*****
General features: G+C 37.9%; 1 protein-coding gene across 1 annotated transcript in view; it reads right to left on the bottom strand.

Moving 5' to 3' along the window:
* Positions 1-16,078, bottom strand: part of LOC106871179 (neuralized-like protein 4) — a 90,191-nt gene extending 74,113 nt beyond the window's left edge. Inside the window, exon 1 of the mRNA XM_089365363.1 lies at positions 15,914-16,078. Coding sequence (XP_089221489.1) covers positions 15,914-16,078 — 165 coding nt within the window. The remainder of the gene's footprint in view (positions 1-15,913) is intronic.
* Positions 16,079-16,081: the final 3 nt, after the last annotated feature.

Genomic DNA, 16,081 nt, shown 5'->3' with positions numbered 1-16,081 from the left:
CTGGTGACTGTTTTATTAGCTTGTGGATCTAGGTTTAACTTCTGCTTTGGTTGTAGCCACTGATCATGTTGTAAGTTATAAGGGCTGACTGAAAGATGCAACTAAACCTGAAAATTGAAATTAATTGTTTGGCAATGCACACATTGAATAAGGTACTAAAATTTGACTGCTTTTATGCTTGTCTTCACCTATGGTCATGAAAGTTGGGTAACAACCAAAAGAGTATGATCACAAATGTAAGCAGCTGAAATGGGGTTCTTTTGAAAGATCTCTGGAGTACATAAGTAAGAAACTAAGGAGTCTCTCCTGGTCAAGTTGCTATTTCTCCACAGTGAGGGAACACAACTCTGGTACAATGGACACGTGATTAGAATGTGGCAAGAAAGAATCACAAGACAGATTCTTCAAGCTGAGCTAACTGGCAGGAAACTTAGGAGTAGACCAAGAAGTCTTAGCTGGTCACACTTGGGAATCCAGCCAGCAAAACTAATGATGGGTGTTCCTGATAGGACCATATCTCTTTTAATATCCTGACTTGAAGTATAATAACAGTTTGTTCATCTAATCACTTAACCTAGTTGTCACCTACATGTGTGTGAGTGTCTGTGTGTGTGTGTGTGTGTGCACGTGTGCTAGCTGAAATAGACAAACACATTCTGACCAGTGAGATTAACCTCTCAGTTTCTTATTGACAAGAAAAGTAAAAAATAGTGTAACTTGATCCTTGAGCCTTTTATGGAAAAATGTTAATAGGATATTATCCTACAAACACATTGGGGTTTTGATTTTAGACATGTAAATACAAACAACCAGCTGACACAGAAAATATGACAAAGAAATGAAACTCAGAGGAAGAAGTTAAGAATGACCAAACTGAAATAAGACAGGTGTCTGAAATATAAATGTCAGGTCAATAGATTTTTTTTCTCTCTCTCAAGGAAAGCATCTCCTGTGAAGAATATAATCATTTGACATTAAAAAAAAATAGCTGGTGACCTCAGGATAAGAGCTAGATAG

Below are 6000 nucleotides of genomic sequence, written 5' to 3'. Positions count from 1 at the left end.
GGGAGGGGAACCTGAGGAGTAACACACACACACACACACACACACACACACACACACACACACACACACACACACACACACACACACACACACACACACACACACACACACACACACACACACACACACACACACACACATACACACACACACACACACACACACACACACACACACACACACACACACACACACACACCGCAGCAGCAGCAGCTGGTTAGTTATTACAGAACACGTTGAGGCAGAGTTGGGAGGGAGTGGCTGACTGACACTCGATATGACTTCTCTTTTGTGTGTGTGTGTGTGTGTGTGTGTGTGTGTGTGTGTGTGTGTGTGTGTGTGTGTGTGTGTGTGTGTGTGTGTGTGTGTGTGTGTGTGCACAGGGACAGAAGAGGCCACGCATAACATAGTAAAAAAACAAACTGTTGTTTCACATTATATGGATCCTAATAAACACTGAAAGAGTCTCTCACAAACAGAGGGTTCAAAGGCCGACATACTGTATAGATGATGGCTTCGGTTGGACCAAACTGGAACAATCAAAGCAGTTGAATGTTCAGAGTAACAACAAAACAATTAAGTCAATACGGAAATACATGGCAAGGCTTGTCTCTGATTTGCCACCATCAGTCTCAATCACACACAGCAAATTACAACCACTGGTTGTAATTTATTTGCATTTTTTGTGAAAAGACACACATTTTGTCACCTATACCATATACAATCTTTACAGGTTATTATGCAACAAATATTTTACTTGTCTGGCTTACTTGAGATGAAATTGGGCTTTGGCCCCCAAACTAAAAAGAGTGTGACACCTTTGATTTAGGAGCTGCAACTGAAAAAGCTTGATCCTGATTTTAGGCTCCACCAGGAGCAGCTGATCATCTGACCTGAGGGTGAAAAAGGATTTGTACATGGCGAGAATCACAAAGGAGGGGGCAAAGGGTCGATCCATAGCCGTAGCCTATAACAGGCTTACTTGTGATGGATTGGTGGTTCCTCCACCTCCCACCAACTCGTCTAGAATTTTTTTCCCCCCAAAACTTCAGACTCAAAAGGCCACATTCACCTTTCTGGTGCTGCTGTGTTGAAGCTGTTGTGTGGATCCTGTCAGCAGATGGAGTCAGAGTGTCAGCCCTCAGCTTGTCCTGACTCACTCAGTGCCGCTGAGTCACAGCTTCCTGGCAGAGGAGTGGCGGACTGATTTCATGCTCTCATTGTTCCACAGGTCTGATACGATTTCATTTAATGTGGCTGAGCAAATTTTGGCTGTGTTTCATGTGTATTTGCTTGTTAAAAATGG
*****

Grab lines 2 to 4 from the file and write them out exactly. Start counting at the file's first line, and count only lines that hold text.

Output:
Moving 5' to 3' along the window:
* Positions 1-16,078, bottom strand: part of LOC106871179 (neuralized-like protein 4) — a 90,191-nt gene extending 74,113 nt beyond the window's left edge. Inside the window, exon 1 of the mRNA XM_089365363.1 lies at positions 15,914-16,078. Coding sequence (XP_089221489.1) covers positions 15,914-16,078 — 165 coding nt within the window. The remainder of the gene's footprint in view (positions 1-15,913) is intronic.
* Positions 16,079-16,081: the final 3 nt, after the last annotated feature.